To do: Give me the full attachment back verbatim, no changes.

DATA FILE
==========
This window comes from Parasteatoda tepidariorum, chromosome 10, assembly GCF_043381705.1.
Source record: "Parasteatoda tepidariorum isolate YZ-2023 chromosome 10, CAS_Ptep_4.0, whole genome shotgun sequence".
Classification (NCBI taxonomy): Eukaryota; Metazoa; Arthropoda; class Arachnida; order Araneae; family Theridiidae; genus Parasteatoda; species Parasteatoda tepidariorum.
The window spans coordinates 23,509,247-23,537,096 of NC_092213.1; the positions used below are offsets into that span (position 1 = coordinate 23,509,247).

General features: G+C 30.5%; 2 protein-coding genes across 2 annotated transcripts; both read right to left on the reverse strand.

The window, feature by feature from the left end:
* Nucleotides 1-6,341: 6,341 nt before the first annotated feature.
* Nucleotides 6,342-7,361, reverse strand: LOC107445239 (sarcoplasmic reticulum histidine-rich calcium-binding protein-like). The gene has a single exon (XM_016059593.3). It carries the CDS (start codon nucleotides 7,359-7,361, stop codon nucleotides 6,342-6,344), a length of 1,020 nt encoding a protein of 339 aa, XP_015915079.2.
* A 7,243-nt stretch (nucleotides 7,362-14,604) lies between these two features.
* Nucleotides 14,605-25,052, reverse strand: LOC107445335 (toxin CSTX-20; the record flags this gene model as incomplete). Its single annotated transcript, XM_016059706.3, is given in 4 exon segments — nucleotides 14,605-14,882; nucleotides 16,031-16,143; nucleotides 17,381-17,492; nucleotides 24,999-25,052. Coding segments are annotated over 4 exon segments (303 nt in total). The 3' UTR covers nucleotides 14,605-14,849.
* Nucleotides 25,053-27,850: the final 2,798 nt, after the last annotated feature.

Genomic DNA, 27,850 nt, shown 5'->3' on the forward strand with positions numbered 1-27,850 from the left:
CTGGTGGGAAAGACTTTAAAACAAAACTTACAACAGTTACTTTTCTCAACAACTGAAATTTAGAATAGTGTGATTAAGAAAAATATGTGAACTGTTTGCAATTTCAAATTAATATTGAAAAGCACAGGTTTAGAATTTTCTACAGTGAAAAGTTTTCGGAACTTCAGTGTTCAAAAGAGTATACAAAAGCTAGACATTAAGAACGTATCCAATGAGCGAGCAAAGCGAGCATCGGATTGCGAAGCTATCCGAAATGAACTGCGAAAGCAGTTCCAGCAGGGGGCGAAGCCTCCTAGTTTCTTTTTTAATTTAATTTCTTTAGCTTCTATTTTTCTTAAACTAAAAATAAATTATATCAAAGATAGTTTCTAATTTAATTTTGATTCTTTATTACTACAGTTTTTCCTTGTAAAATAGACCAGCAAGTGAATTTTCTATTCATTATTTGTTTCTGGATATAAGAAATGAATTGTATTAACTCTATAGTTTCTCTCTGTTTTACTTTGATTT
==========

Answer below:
This window comes from Parasteatoda tepidariorum, chromosome 10, assembly GCF_043381705.1.
Source record: "Parasteatoda tepidariorum isolate YZ-2023 chromosome 10, CAS_Ptep_4.0, whole genome shotgun sequence".
Classification (NCBI taxonomy): Eukaryota; Metazoa; Arthropoda; class Arachnida; order Araneae; family Theridiidae; genus Parasteatoda; species Parasteatoda tepidariorum.
The window spans coordinates 23,509,247-23,537,096 of NC_092213.1; the positions used below are offsets into that span (position 1 = coordinate 23,509,247).

General features: G+C 30.5%; 2 protein-coding genes across 2 annotated transcripts; both read right to left on the reverse strand.

The window, feature by feature from the left end:
* Nucleotides 1-6,341: 6,341 nt before the first annotated feature.
* Nucleotides 6,342-7,361, reverse strand: LOC107445239 (sarcoplasmic reticulum histidine-rich calcium-binding protein-like). The gene has a single exon (XM_016059593.3). It carries the CDS (start codon nucleotides 7,359-7,361, stop codon nucleotides 6,342-6,344), a length of 1,020 nt encoding a protein of 339 aa, XP_015915079.2.
* A 7,243-nt stretch (nucleotides 7,362-14,604) lies between these two features.
* Nucleotides 14,605-25,052, reverse strand: LOC107445335 (toxin CSTX-20; the record flags this gene model as incomplete). Its single annotated transcript, XM_016059706.3, is given in 4 exon segments — nucleotides 14,605-14,882; nucleotides 16,031-16,143; nucleotides 17,381-17,492; nucleotides 24,999-25,052. Coding segments are annotated over 4 exon segments (303 nt in total). The 3' UTR covers nucleotides 14,605-14,849.
* Nucleotides 25,053-27,850: the final 2,798 nt, after the last annotated feature.

Genomic DNA, 27,850 nt, shown 5'->3' on the forward strand with positions numbered 1-27,850 from the left:
CTGGTGGGAAAGACTTTAAAACAAAACTTACAACAGTTACTTTTCTCAACAACTGAAATTTAGAATAGTGTGATTAAGAAAAATATGTGAACTGTTTGCAATTTCAAATTAATATTGAAAAGCACAGGTTTAGAATTTTCTACAGTGAAAAGTTTTCGGAACTTCAGTGTTCAAAAGAGTATACAAAAGCTAGACATTAAGAACGTATCCAATGAGCGAGCAAAGCGAGCATCGGATTGCGAAGCTATCCGAAATGAACTGCGAAAGCAGTTCCAGCAGGGGGCGAAGCCTCCTAGTTTCTTTTTTAATTTAATTTCTTTAGCTTCTATTTTTCTTAAACTAAAAATAAATTATATCAAAGATAGTTTCTAATTTAATTTTGATTCTTTATTACTACAGTTTTTCCTTGTAAAATAGACCAGCAAGTGAATTTTCTATTCATTATTTGTTTCTGGATATAAGAAATGAATTGTATTAACTCTATAGTTTCTCTCTGTTTTACTTTGATTT